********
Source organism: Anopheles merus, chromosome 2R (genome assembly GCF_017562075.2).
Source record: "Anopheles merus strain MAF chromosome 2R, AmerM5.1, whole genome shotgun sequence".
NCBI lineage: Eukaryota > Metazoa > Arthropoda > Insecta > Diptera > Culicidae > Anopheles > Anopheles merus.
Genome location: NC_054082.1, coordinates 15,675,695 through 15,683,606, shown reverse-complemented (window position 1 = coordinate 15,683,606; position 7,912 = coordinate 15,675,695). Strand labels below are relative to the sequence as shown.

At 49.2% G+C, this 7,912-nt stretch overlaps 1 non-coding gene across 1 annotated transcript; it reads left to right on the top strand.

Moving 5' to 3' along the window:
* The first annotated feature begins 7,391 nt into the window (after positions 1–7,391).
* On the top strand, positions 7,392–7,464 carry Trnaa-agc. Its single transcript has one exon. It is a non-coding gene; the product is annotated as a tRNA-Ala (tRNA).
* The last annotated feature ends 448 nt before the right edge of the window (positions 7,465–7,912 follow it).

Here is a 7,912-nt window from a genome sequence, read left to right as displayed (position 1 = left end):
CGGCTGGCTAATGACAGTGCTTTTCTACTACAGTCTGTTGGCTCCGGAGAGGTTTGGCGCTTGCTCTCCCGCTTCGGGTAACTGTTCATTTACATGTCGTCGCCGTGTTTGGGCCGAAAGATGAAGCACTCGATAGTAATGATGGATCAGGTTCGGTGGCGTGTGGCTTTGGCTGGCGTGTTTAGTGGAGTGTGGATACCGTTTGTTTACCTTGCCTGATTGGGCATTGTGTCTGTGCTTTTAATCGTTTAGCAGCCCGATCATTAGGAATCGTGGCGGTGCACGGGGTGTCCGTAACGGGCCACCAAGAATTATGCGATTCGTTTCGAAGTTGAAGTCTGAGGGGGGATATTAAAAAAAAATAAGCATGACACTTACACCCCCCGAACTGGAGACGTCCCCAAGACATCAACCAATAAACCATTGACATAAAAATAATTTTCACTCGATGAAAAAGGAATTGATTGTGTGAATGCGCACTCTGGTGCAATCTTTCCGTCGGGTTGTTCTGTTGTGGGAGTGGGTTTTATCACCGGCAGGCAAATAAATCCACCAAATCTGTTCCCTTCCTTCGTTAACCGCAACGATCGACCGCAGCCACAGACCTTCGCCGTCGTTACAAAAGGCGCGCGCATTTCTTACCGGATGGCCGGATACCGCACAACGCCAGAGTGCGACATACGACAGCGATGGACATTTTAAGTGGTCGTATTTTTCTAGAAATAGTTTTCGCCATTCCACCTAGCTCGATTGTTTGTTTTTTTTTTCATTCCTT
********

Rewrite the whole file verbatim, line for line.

Source organism: Anopheles merus, chromosome 2R (genome assembly GCF_017562075.2).
Source record: "Anopheles merus strain MAF chromosome 2R, AmerM5.1, whole genome shotgun sequence".
NCBI lineage: Eukaryota > Metazoa > Arthropoda > Insecta > Diptera > Culicidae > Anopheles > Anopheles merus.
Genome location: NC_054082.1, coordinates 15,675,695 through 15,683,606, shown reverse-complemented (window position 1 = coordinate 15,683,606; position 7,912 = coordinate 15,675,695). Strand labels below are relative to the sequence as shown.

At 49.2% G+C, this 7,912-nt stretch overlaps 1 non-coding gene across 1 annotated transcript; it reads left to right on the top strand.

Moving 5' to 3' along the window:
* The first annotated feature begins 7,391 nt into the window (after positions 1–7,391).
* On the top strand, positions 7,392–7,464 carry Trnaa-agc. Its single transcript has one exon. It is a non-coding gene; the product is annotated as a tRNA-Ala (tRNA).
* The last annotated feature ends 448 nt before the right edge of the window (positions 7,465–7,912 follow it).

Here is a 7,912-nt window from a genome sequence, read left to right as displayed (position 1 = left end):
CGGCTGGCTAATGACAGTGCTTTTCTACTACAGTCTGTTGGCTCCGGAGAGGTTTGGCGCTTGCTCTCCCGCTTCGGGTAACTGTTCATTTACATGTCGTCGCCGTGTTTGGGCCGAAAGATGAAGCACTCGATAGTAATGATGGATCAGGTTCGGTGGCGTGTGGCTTTGGCTGGCGTGTTTAGTGGAGTGTGGATACCGTTTGTTTACCTTGCCTGATTGGGCATTGTGTCTGTGCTTTTAATCGTTTAGCAGCCCGATCATTAGGAATCGTGGCGGTGCACGGGGTGTCCGTAACGGGCCACCAAGAATTATGCGATTCGTTTCGAAGTTGAAGTCTGAGGGGGGATATTAAAAAAAAATAAGCATGACACTTACACCCCCCGAACTGGAGACGTCCCCAAGACATCAACCAATAAACCATTGACATAAAAATAATTTTCACTCGATGAAAAAGGAATTGATTGTGTGAATGCGCACTCTGGTGCAATCTTTCCGTCGGGTTGTTCTGTTGTGGGAGTGGGTTTTATCACCGGCAGGCAAATAAATCCACCAAATCTGTTCCCTTCCTTCGTTAACCGCAACGATCGACCGCAGCCACAGACCTTCGCCGTCGTTACAAAAGGCGCGCGCATTTCTTACCGGATGGCCGGATACCGCACAACGCCAGAGTGCGACATACGACAGCGATGGACATTTTAAGTGGTCGTATTTTTCTAGAAATAGTTTTCGCCATTCCACCTAGCTCGATTGTTTGTTTTTTTTTTCATTCCTT